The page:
Finally, a blockchain instance is represented, which is used by some modules on the platform.

  CPN Platform - Implementation View

CPN Platform - Implementation View

The implementation of the microservices architecture will follow specific design patterns to ensure the efficiency, stability and scalability of the system.

Furthermore, strong and popular open source tools, as Docker, Kubernetes and Apache Kafka, will be adopted, to reinforce the concept of openness.

These tools, indeed, besides being open source, have a large community behind them and this will allow to make the platform more easily extensible.


In this article, we have seen the main goals of the CPN Platform and as a Reference Architecture document, it can be useful to reach them.

In particular, we have described the benefits of a Microservices Architecture and a possible implementation of the platform through this architecture.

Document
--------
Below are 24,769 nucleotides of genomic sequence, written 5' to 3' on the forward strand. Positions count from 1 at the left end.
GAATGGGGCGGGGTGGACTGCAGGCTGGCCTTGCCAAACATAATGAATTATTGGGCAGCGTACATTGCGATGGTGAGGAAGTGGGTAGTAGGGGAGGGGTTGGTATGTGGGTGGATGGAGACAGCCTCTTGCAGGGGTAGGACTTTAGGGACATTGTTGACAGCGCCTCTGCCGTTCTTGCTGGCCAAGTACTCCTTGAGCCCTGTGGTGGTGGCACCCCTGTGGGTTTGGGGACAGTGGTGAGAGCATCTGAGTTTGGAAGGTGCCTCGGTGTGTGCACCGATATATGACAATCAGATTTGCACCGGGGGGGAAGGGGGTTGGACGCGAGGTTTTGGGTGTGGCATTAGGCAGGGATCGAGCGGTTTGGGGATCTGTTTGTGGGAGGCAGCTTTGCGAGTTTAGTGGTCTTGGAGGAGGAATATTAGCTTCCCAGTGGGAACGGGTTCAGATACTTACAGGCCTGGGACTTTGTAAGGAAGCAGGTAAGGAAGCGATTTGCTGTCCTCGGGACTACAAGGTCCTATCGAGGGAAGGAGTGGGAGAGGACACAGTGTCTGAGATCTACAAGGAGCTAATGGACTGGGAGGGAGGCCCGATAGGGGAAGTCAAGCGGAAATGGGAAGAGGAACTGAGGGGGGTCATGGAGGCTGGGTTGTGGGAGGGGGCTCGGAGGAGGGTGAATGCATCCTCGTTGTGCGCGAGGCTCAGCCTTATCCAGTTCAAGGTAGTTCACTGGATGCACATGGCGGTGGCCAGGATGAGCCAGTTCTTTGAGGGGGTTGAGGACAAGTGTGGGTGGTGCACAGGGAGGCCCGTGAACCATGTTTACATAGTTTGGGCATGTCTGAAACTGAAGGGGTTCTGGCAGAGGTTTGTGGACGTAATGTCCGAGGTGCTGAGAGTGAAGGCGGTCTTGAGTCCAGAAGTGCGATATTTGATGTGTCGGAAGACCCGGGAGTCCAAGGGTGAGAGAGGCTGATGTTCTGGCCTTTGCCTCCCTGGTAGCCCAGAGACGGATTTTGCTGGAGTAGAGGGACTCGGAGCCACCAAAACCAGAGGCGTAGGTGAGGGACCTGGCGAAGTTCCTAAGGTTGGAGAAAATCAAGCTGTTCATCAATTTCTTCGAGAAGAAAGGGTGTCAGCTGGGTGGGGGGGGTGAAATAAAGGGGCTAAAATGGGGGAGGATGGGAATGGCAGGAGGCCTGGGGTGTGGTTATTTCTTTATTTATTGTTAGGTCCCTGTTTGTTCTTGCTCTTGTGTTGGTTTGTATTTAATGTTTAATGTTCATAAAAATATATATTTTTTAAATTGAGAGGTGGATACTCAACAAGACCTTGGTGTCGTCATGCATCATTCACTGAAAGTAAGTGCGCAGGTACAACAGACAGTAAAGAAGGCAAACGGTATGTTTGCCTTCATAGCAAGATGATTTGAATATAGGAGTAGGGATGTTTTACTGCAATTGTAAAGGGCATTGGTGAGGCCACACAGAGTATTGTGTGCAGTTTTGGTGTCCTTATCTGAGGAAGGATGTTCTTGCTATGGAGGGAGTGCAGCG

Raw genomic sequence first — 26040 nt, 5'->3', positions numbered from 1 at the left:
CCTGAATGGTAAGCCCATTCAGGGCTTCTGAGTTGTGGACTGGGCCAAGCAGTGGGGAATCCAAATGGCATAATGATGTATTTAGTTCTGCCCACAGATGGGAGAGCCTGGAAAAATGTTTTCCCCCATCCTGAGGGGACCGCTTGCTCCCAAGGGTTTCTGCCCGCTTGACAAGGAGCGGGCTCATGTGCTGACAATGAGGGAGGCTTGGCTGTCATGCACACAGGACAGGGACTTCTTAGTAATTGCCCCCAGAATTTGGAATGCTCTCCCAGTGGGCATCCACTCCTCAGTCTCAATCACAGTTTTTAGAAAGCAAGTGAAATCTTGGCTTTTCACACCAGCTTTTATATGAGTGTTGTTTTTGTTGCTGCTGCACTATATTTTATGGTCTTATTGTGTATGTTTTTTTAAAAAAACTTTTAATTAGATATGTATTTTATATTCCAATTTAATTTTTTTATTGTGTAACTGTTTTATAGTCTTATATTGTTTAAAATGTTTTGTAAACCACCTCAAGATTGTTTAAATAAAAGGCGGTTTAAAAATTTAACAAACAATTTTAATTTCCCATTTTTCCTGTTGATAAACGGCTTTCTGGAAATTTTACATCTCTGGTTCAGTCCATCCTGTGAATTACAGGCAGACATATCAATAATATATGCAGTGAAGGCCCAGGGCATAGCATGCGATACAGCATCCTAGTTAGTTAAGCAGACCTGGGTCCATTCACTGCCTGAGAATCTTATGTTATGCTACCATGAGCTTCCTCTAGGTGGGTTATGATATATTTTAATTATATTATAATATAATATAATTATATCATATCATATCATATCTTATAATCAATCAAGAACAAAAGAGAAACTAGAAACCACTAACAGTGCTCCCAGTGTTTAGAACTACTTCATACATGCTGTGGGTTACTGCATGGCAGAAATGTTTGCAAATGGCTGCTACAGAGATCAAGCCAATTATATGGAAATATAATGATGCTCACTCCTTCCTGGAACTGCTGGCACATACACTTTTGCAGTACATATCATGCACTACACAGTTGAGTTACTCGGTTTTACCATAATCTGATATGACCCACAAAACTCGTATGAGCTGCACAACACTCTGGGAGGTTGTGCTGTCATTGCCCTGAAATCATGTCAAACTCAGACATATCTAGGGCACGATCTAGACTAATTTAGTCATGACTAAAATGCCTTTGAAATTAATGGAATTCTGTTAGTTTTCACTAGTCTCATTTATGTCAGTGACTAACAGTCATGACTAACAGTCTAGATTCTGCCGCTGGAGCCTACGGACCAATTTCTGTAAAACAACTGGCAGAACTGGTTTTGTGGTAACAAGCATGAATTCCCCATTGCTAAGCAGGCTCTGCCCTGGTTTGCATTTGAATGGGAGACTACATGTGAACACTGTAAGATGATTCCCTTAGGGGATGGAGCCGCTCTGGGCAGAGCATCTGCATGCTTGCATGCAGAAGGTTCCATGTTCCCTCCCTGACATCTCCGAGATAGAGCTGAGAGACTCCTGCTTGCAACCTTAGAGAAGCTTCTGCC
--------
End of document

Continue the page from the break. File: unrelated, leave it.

Following this document and the instructions it provides, in the next steps of the project we will implement the first version of the platform.

Do you want to stay up to date about our activities and results? Subscribe here for the project newsletter and blog posts. Or follow us on Twitter!

3… 2… 1… Project CPN has taken off!

  Group photo of the consortium members, taken at the CPN kick-off meeting.

Group photo of the consortium members, taken at the CPN kick-off meeting.

Welcome to the CPN project (Content Personalisation Network)! With a team of broadcasters, media companies and technology providers, we work towards a new approach for personalising digital content, enabling economic impact for large and small news publishers.